|Country Australia||Inaugural season 1981|
|Category Touring car racing
Production car racing
Drivers' champion Grant Denyer Nathan Morcom
Official website Australian Endurance Championship
The Australian Endurance Championship is an Australian motor racing title which has been awarded by the Confederation of Australian Motor Sport in numerous years and for numerous categories since 1981.
The title was first contested as a championship for car manufacturers. Replacing the Australian Championship of Makes, which had been held from 1976 to 1980, it was decided over a series of endurance races for cars complying with CAMS Group C Touring Car regulations.
In the years from 1982 to 1984, the winner of the Australian Endurance Championship was the most successful driver rather than the manufacturer. The Australian Endurance Championship of Makes, run concurrently with the drivers’ title, was the new name for the manufacturers’ award.
For 1985 the manufacturers’ title was again renamed, now becoming the Australian Manufacturers' Championship. The dual Australian Endurance Championship / Australian Manufacturers' Championship titles were contested in both 1985 and 1986 over a series of endurance races for cars complying with Australian Touring Car regulations, which were based on International Group A.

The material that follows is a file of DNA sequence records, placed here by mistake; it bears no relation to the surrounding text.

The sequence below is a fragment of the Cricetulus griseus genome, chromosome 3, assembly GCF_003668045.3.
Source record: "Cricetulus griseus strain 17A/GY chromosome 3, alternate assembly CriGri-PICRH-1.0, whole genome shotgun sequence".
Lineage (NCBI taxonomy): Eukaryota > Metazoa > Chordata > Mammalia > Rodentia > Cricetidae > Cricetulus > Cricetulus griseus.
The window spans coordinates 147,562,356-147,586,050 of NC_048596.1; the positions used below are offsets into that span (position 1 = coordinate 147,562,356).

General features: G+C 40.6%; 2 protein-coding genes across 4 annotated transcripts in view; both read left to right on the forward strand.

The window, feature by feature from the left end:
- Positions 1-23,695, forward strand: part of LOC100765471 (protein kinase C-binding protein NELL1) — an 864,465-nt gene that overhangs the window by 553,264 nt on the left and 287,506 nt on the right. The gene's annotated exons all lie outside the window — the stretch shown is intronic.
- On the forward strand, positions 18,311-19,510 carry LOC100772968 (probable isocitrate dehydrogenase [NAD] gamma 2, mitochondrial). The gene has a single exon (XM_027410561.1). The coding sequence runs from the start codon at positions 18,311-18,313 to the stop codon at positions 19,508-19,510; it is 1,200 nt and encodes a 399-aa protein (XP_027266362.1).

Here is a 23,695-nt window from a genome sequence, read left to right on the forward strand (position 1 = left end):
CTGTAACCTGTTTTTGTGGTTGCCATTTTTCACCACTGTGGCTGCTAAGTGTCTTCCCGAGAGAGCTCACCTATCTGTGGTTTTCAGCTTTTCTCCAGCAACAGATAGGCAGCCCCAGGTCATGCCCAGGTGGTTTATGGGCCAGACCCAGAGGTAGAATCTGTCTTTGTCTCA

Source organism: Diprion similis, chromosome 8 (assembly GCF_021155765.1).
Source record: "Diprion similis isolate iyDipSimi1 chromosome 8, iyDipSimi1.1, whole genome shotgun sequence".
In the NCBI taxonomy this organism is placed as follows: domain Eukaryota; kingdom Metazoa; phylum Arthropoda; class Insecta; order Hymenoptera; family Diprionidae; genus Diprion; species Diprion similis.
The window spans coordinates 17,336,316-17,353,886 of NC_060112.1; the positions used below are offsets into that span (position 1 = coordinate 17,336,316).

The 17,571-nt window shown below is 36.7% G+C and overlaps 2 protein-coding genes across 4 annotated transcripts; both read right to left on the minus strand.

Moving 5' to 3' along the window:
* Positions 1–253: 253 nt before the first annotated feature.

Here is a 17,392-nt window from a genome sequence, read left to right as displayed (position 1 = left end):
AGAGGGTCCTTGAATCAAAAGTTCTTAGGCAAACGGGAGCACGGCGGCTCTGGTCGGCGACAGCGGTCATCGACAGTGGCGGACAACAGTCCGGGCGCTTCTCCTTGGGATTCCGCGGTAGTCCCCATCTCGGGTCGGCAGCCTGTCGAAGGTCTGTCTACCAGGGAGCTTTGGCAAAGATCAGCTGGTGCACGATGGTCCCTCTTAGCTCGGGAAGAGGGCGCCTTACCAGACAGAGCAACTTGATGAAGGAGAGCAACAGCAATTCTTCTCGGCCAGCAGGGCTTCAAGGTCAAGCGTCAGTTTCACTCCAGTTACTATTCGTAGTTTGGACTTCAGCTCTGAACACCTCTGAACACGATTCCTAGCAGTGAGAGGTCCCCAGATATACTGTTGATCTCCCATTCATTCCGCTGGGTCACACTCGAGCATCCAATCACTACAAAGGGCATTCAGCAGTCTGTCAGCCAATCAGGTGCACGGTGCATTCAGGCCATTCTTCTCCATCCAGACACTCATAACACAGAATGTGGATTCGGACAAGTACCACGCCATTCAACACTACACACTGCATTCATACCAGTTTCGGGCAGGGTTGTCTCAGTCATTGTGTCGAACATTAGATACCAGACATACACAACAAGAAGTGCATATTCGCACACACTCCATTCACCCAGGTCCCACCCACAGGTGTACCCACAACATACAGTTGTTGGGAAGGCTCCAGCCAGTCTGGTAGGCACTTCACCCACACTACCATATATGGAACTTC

No Australian Endurance Championship was awarded in the years from 1987 to 1989, however the Australian Manufacturers' Championship continued, now contested over the same series of sprint races as the Australian Touring Car Championship.
In 1990 CAMS re-instated the Australian Endurance Championship, once again as a drivers’ championship, run over a series of endurance races for Group 3A Touring Cars. The Australian Manufacturers' Championship title was moved back to this series in the same year, however this format was only utilised for two years and the titles were not contested in 1992.
The CAMS Australian Endurance Championship title was revived in 2011 and contested within the Australian Manufacturers' Championship from that year through to 2015.
From 2016, the CAMS Australian Endurance Championship will be contested by Australian GT cars. The inaugural season included four 101 lap races, at Phillip Island Grand Prix Circuit, Sydney Motorsport Park, Hampton Downs Motorsport Park and the Highlands 101 at Highlands Motorsport Park.
The following table lists the winners of the Australian Endurance Championship as awarded by the Confederation of Australian Motor Sport.
Australian Production Car Endurance Championship
CAMS also awarded an Australian Production Car Endurance Championship in 2011 and 2012. It was contested with the Australian Manufacturers' Championship in both years.
The following table lists the winners of the Australian Production Car Endurance Championship as awarded by the Confederation of Australian Motor Sport.
AASA Australian Endurance Championship
An Australian Endurance Championship title was also awarded by the Australian Autosport Alliance (AASA) for the highest point-scorer in the Wakefield 300 and Winton 300 endurance events.
In 2014, the AASA Australian Endurance Championship expanded to three events with the Willowbank 300 at Queensland Raceway joining the Wakefield and Winton races where Mark Mackay and Justin Ruggier won the inaugural three race series.
Results of the AASA title are given below.